TDS9092 ALPHANUMERIC WORD DEFINITIONS
Assembler word. Used before an assembly mnemonic to reference the A register. E.g.
rotate left register A.
Used to embed assembler within Forth words. An application is often written in Forth and then the inner loops are converted to assembler to gain an overall speed close to the maximum possible. The conversion process is sometimes made easier by two Forth words F>A (Forth to Assembler) and A>F (Assembler to Forth). They allow you to include sections of assembler within a normal colon definition. Try this, the bit of assembler code decrements the top item on the stack.
: TEST ( Puts 3 on the
( stack, executes some
( Forth, decrements the 3
( in assembler and then
( does more Forth
3 .S ." Hello "
Assembler word. Add accumulator B to accumulator A leaving the result in A.
Clear the stacks and enter the execution state. Return control to the operator, displaying a banner message and version number. Do not use in stand-alone systems where no operator executing Forth will be present.
n - u
Leave the absolute value of n as u. E.g. both 12 ABS and -12 ABS leave 12.
Assembler word. Add accumulator B to X register.
Assembler word. Add immediate or memory with carry. E.g.
$8000 B ADC,
adds the content of address hex 8000 to accumulator B and increments by 1 if the carry flag is set beforehand.
Assembler word. Add immediate or memory content to accumulator. E.g.
45 ## A ADD,
adds 45 to the content of accumulator A
Assembler word. Add immediate or memory to accumulator D, which is a A and B put together with A the more significant byte. E.g.
$1234 ## ADDD,
adds hex 1234 to the 16-bit content of the pair of accumulators A and B.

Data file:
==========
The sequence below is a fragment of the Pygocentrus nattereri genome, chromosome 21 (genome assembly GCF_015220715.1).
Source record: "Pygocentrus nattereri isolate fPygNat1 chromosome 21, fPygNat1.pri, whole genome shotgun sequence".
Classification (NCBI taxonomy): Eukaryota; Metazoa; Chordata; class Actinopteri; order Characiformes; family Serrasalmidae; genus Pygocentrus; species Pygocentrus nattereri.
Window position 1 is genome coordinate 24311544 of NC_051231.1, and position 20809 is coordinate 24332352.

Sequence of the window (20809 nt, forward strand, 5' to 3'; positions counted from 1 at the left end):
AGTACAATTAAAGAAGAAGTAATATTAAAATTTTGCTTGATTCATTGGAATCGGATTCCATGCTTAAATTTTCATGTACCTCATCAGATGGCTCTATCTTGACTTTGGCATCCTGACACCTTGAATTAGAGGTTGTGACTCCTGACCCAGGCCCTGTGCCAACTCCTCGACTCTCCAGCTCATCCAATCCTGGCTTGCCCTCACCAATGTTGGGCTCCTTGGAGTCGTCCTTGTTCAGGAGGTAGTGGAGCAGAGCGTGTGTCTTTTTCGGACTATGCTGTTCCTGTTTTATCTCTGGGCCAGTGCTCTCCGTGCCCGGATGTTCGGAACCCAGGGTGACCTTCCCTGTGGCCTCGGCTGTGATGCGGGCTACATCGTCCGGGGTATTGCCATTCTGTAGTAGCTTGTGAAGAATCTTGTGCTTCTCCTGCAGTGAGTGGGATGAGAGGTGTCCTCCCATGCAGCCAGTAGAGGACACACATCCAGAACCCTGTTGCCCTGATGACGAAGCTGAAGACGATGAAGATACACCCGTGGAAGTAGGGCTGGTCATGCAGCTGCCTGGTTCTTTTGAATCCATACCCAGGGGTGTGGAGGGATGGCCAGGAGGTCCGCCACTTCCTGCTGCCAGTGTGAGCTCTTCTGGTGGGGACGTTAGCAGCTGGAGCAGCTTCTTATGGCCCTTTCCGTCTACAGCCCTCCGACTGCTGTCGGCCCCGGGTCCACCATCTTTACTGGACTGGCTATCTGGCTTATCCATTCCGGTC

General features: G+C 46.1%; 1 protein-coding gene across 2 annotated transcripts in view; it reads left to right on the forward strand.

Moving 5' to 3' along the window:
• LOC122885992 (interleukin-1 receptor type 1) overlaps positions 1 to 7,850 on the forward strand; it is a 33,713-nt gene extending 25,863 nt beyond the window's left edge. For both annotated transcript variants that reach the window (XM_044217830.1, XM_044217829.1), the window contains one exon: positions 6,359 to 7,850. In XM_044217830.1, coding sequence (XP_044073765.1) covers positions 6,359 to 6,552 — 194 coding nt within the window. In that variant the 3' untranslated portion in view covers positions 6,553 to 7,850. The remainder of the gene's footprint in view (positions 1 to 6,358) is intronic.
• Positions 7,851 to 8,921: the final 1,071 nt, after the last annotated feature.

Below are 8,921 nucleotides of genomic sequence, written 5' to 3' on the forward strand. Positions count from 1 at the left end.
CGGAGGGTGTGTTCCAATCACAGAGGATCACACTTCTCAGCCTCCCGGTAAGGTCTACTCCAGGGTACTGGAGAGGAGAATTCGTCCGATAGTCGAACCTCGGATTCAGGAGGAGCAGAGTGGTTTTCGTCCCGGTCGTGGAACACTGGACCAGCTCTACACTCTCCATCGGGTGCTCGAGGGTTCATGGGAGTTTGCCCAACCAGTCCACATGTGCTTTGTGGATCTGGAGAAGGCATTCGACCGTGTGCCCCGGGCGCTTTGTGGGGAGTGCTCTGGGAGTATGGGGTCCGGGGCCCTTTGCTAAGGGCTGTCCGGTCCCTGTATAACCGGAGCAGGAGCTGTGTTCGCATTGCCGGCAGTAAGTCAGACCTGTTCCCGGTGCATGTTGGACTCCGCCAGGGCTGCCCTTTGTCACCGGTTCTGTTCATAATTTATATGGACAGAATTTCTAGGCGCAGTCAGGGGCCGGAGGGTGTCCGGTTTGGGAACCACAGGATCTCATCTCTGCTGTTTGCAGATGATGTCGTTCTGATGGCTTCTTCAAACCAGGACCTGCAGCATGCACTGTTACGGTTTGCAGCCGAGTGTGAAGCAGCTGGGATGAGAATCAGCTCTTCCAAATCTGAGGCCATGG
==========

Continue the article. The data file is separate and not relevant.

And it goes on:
Sets up editor control codes to match ADDS and some
addr n -
COMPILING: Used in a colon definition paired with BEGIN . At compile time AGAIN compiles BRANCH with an offset from HERE to addr. n is used for compile-time error checking.
EXECUTING: At run time AGAIN forces execution to return to the corresponding BEGIN . There is no effect on the stack. Execution cannot leave this loop (unless R> DROP is executed one level below) .
addr imm -
Assembler word. And immediate data to the content of a memory location. E.g.
$8000 2 ## AIM,
adds 2 to the content of address hex 8000.
Adds the signed number n to the dictionary pointer DP . May be used to reserve an array of ROM for a fixed table.
n1 - n2
Used for fractional arithmetic. Converts n1 representing a fraction, to n2 representing a fraction which is its natural antilogarithm (exponent). The range of n1 is 0.0000 to 0.6931 which is a range of 0.0000 to 1.9999 in n2. E.g.
: TEST 0.2000 D>F ALOG .F ;
This prints 1.2214 which is e to the power of 0.2 (otherwise known as antilogarithm). Useful for linearising some transducers.
n1 n2 - n3
n3 is the logical and of n1 and n2.
Assembler word. Logically AND immediate or memory content to accumulator. E.g.
$9000 B AND,
ANDs the content of address hex 9000 with the content of accumulator B.
Assembler word. Shift left accumulator or memory location. Zero goes into bit 0 and bit 7 is moved into the carry bit. E.g.
shifts accumulator B left.
Assembler word. Shift left accumulator D, (A and B together, with A the more significant byte). Zero goes into bit 0 and bit 15 is moved into the carry bit. E.g.
shifts accumulators A and B left (multiply by 2).
Assembler word. Shift right accumulator or memory location. Bit 15 is duplicated and bit 0 is moved into the carry bit. E.g.
shifts accumulator A right (divide by 2).
Used at compile-time only to allow a high level Forth word to be executed on interrupt or as a regular background task (see LATER for this). For example, to cause a word SAY to be executed when a user button attached to IRQ1* input is pressed (for instance to speak a message):
. speaking words . RETURN;
ASSIGN compiles code which will allow SAY to be executed on interrupt 1. It also sets up a jump in an array of 3-byte interrupt jumps at addresses hex 0800-081D which will go into PROM at the same time as the application code. In the example IRQ1 returns the jump table address for IRQ1*.
An LCD user variable. Return address where the next character position to be written to is stored. The first position is 0. AT is cleared by PRIME WIPE and 0AT . Some LCDs have logical character positions different from the physical ones. E.g. on LM020L the 16 physical positions need 0 1 2 3 4 5 6 7 64 65 66 67 68 69 70 71 to be in AT (these numbers are decimal).
Delays until an LCD connected to chip select line CS01C0 has completed a previous command. Used by PUT etc.